Charlottesville—A Year Later

By Susan Frederick-Gray

In "Documenting Hate: Charlottesville," FRONTLINE and ProPublica investigate white supremacists who terrorized people in Charlottesville.

I watched the harrowing Frontline report from ProPublica about the Unite the Right rally in Charlottesville that happened one year ago this Sunday. This is such an important piece of in-depth journalism not just about Charlottesville, but about the growing and explicitly violent white supremacist and neo-nazi movement that has been emboldened in the last few years.

I am grateful for the media who are paying attention to the anniversary and uncovering the larger reality of what happened in Charlottesville, including law enforcement abdicating their responsibility – despite the violence that has been growing at these white supremacist rallies across the country.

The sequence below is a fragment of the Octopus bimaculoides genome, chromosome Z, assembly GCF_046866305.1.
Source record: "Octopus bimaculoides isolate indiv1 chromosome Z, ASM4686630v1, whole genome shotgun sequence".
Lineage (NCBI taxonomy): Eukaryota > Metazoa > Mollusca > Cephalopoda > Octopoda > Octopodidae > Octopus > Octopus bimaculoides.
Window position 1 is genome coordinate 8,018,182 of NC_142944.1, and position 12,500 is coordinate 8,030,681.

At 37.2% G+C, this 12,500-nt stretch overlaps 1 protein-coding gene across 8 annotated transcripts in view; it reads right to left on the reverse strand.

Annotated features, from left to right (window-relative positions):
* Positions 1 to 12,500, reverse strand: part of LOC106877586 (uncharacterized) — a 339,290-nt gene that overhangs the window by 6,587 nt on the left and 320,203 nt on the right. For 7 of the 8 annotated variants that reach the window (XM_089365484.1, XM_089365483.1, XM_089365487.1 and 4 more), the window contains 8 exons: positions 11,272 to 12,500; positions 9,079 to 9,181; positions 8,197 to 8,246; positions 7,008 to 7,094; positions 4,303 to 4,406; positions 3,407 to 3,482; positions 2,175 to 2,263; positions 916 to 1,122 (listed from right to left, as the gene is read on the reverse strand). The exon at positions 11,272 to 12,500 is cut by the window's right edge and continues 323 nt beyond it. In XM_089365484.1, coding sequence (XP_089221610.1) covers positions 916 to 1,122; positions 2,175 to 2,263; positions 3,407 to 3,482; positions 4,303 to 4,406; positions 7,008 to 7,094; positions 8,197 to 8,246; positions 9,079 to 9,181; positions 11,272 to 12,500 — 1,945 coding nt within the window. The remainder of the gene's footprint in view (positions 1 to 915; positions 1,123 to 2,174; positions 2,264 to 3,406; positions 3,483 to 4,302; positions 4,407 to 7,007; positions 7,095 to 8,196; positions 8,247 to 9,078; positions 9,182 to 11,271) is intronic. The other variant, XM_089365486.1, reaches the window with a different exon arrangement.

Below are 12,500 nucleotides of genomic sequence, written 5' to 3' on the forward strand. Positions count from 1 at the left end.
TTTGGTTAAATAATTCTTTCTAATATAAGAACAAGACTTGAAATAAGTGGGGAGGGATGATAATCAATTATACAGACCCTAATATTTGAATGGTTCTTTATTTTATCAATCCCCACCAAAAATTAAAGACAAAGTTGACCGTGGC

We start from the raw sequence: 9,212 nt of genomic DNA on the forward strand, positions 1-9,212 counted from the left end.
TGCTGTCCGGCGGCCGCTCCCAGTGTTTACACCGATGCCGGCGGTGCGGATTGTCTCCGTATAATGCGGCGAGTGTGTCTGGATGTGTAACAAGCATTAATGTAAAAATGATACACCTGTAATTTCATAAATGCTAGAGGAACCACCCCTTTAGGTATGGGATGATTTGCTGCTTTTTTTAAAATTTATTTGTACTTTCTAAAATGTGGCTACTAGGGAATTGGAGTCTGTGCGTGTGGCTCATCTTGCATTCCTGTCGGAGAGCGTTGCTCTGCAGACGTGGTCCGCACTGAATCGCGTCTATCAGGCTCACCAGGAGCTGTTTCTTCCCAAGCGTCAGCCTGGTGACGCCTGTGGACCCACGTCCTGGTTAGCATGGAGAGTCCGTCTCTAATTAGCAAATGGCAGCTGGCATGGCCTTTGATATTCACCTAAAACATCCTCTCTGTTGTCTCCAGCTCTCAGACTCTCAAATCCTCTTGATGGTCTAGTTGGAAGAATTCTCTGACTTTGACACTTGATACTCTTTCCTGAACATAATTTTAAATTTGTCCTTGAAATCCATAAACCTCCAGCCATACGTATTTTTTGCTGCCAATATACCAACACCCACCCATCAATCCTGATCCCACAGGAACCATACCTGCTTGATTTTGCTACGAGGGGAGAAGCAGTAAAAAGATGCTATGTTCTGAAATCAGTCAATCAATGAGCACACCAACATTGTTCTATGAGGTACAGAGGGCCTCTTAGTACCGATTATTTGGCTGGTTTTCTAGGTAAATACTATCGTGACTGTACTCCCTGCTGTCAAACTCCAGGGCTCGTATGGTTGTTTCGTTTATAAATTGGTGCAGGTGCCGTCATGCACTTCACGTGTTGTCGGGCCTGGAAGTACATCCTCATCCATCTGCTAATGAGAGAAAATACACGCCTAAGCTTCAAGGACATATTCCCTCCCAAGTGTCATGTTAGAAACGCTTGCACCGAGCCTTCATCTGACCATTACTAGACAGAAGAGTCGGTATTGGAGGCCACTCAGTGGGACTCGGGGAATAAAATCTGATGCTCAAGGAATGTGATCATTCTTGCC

Personally, I have been deeply aware of the upcoming anniversary. I feel the memory of that day, it’s terror and trauma, in my body and spirit. I hold close in my heart the people of Charlottesville, the people injured that day, the family of Heather Heyer who was killed, the church and synagogue that were targeted, and all the faith leaders and activists who showed up that day in a spirit of love and common humanity to resist fear and violence and hate. I pray for you all – for your strength, for your healing, for your wholeness.

This Sunday, this same gathering of multiple white supremacist organizations will be meeting in Washington, D.C. for another rally. My prayer as this violent group rallies in our nation’s capitol is for a powerful force of love to overwhelm the hate – to be a reminder of the beauty, the hope, the possibility that is alive in fullness of diverse human community. For this beauty, this hope, lives in the human spirit, if we will only nurture and celebrate it.

Rev. Susan Frederick-Gray recalls the hatred she witnessed in Charlottesville during her General Assembly sermon, "No Time for a Casual Faith."